Defensive Coding With APIs
Test and Monitor | Posted April 29, 2013

When it comes to integrating with, and depending on, third-party APIs in your business solution, you had better think twice of the implications. As Lorinda Brandon already pointed out in her “Safe Sex with Third-Party APIs” talk, there are a number of aspects related to third-party APIs that you need to consider and handle pro-actively to avoid looking bad to your users and customers when those APIs fail to deliver as required. Let’s have a little deeper look at what you could (or should) be doing at the code level to ensure that the volatility of depending on third-party APIs is kept to a minimum.

“Defensive coding” is a practice that is well described in the programming literature, for example in Defensive Programming: Being Just-Enough Paranoid, Jim Bird outlines some of the basic principles and underlying reasons for defensive coding. And in the just as informative and entertaining AGGRESSIVELY DEFENSIVE PROGRAMMING, Terence Eden gives some pretty awesome and unexpected examples of how defensive coding can help track down the strangest of issues.

So how about APIs? Are there some specific defensive coding techniques developers should put to work to shield them from unexpected events? Sure there are, many derived from those already mentioned in the above references.  Let’s have a look at a few obvious (and thus important) ones:

Code for Errors

There is no denying it; errors will happen, especially if you are integrating with someone else’s code over a network. Thus, error handling should be part of your general application logic and not solely as a “try-catch” statement surrounding your entire block of code. Handling errors as an “expected” application event forces you to create a non-disruptive experience for your users (instead of just an error message) and greatly increases the perceived stability of your application.

Handle Timeouts

No matter how fast those third-party APIs are guaranteed to be, there will be situations when they aren’t. This could be caused by network conditions, third-party API overload or a DOS attack – whichever, you need to handle it gracefully. Make sure your API calls have reasonable timeouts, and perhaps even run them in a separate thread so you can use the main thread to provide feedback to your users while the call is waiting for its response.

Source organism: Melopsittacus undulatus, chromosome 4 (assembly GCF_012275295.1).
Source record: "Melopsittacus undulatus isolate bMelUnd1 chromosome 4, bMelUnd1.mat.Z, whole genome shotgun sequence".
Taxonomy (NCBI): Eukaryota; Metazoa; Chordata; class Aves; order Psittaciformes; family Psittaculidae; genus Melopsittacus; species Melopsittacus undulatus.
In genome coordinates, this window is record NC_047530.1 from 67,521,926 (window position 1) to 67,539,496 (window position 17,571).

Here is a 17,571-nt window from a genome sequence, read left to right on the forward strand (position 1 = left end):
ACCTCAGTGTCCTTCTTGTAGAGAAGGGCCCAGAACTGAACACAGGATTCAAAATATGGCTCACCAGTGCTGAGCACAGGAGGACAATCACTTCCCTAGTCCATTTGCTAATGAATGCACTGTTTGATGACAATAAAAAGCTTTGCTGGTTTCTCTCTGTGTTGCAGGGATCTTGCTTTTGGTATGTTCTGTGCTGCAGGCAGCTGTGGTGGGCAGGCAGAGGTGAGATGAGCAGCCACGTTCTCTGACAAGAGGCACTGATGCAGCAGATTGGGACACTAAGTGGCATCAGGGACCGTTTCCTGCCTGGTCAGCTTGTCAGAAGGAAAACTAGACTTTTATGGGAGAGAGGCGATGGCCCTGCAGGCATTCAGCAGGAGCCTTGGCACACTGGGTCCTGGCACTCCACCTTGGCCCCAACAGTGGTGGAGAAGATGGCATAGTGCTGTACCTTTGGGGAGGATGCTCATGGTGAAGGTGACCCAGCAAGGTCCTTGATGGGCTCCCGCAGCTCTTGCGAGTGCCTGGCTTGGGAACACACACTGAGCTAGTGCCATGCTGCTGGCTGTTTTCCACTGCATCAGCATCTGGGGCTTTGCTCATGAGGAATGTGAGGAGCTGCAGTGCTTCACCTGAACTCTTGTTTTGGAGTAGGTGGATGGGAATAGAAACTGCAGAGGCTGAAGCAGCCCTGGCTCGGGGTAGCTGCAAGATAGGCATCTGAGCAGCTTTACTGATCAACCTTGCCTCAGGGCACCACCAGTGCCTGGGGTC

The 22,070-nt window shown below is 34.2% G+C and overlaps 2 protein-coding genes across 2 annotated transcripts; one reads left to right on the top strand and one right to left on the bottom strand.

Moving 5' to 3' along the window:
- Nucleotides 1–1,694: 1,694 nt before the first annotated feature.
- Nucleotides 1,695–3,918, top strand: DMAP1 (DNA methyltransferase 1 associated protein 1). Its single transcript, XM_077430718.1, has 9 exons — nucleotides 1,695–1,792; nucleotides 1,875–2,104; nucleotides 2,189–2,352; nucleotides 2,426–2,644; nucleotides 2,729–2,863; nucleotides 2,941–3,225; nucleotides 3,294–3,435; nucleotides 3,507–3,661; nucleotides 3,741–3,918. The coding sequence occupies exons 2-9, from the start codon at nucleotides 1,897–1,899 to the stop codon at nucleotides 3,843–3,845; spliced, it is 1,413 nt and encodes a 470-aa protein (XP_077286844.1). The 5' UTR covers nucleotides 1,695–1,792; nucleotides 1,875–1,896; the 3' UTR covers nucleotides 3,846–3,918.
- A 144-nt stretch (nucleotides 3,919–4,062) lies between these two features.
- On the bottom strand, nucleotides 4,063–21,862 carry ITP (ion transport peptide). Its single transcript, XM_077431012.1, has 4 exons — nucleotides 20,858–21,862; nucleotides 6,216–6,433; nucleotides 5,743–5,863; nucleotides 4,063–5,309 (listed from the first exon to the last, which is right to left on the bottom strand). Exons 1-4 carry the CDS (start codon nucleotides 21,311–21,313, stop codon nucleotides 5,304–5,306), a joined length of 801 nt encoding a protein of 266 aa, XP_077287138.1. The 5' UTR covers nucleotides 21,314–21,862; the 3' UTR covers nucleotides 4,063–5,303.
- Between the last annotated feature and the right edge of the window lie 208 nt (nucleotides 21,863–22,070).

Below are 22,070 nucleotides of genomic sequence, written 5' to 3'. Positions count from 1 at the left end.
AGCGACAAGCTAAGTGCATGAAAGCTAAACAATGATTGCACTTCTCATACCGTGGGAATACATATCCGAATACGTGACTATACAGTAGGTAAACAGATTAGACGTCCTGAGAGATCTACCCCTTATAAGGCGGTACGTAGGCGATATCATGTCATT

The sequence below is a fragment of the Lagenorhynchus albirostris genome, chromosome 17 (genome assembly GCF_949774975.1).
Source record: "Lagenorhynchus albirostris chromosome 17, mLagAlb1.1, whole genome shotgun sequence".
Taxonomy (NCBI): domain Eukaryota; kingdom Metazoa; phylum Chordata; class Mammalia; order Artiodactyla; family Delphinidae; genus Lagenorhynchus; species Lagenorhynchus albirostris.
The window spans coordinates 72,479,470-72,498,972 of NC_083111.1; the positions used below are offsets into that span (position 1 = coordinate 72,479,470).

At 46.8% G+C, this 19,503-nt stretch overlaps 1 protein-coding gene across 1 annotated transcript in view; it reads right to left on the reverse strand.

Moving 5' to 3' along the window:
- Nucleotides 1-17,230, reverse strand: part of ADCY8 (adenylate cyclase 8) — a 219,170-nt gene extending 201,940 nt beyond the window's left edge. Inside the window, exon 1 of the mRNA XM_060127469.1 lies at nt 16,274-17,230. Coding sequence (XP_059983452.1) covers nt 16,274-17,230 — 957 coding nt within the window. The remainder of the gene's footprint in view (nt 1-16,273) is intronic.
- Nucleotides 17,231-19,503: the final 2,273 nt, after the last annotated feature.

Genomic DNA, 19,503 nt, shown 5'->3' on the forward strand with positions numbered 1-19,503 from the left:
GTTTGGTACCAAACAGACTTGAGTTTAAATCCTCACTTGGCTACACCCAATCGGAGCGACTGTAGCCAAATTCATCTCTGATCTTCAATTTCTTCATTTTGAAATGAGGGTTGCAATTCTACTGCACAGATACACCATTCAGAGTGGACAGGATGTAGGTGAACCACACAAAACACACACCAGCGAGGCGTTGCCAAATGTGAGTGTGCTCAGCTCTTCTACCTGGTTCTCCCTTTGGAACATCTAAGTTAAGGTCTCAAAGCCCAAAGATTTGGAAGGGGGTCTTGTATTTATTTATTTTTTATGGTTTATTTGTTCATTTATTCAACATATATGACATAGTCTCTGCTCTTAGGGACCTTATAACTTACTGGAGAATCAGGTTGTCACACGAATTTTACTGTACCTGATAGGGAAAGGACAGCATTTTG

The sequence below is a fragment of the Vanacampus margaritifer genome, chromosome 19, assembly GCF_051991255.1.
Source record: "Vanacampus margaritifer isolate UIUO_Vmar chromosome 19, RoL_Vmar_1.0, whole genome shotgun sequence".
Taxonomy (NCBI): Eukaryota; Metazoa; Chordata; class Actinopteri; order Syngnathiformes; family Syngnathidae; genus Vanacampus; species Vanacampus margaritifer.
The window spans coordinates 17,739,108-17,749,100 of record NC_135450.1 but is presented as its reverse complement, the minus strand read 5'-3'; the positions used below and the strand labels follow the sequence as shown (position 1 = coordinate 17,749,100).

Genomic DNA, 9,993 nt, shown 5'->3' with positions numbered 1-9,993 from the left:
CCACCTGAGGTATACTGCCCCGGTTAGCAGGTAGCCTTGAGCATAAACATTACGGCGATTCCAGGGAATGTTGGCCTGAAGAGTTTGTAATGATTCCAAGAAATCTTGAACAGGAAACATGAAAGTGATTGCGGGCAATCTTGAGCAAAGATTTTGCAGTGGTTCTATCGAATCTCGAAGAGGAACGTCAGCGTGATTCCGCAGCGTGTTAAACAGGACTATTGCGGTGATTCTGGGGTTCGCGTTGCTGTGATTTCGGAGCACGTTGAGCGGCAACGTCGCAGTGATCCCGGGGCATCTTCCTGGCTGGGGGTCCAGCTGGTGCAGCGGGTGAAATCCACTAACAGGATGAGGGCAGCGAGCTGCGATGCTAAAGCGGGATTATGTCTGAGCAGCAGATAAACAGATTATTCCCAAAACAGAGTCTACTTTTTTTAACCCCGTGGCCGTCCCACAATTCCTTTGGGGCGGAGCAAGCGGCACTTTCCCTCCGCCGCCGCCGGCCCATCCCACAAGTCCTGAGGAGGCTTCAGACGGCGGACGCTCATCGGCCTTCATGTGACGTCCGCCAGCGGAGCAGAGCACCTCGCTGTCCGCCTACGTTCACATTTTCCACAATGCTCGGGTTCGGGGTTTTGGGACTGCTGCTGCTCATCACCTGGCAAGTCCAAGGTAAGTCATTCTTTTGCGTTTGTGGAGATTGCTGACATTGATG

Validate Data Proactively

The JSON/XML/whatever data returned by a third-party API (hopefully) follows some kind of data definition – either verbal or machine-based (JSON-Schema, XML-Schema, etc). Be defensive and validate that the response actually complies. Date formats, timestamps, decimal numbers, etc can all be subject to “format changes” when system components are updated at the third-Party API site. This can introduce subtle changes not detected by their regression tests (if they have any), or not expected to make any difference. For example, your third-party API might add another 4 decimals to the map coordinates it returns, but your code might be parsing these as strings and thus not handle a change in length. Or they might change from lower to upper case in a field containing weekdays, which your code didn’t expect to handle.

Honor Caching

One of the core principles of REST is to make use of the HTTP caching mechanism, and many REST APIs provide caching information with response representations. Unfortunately, most HTTP client libraries don’t have any built-in handling, which results in unnecessary HTTP calls to the third-party APIs and in turn decreases performance of both your service and the third-party API. Make sure that your code caches resources locally as indicated by these HTTP headers and uses this cache as much as possible. The advantage is two-fold - it will greatly decrease your dependency on the availability of the third-party APIs and it might decrease the load on those APIs considerably,making them more responsive when you actually need them.

Throttle Performance

While all the above recommendations have been about functionality, you can be defensive in regard to performance as well. If you design your code to “notice” when it is under heavy load it can take precautionary actions, for example by throttling requests to third-party APIs and redirecting users to failover servers or simply letting the user know that performance may be suffering.

Obviously you shouldn’t overdo any defensive coding, but the above suggestions aren’t very hard to implement if you keep them in mind from the start – and the consequences of neglecting the underlying issues can be grave for you and your users.

As a side note, it strikes me that coding defensively is a little like preparing your first dinner for your to-be in-laws:

  • Sample fresh ingredients when buying (instead of trusting the shop)
  • Try the food while preparing it (instead of just trusting the recipe)
  • Have a backup plan (instead of trusting your power/water supply)

Knowing that you’ve minimized the risk for disaster like this it is good to know there is only one thing that can go wrong in this situation: You.

Good Luck!

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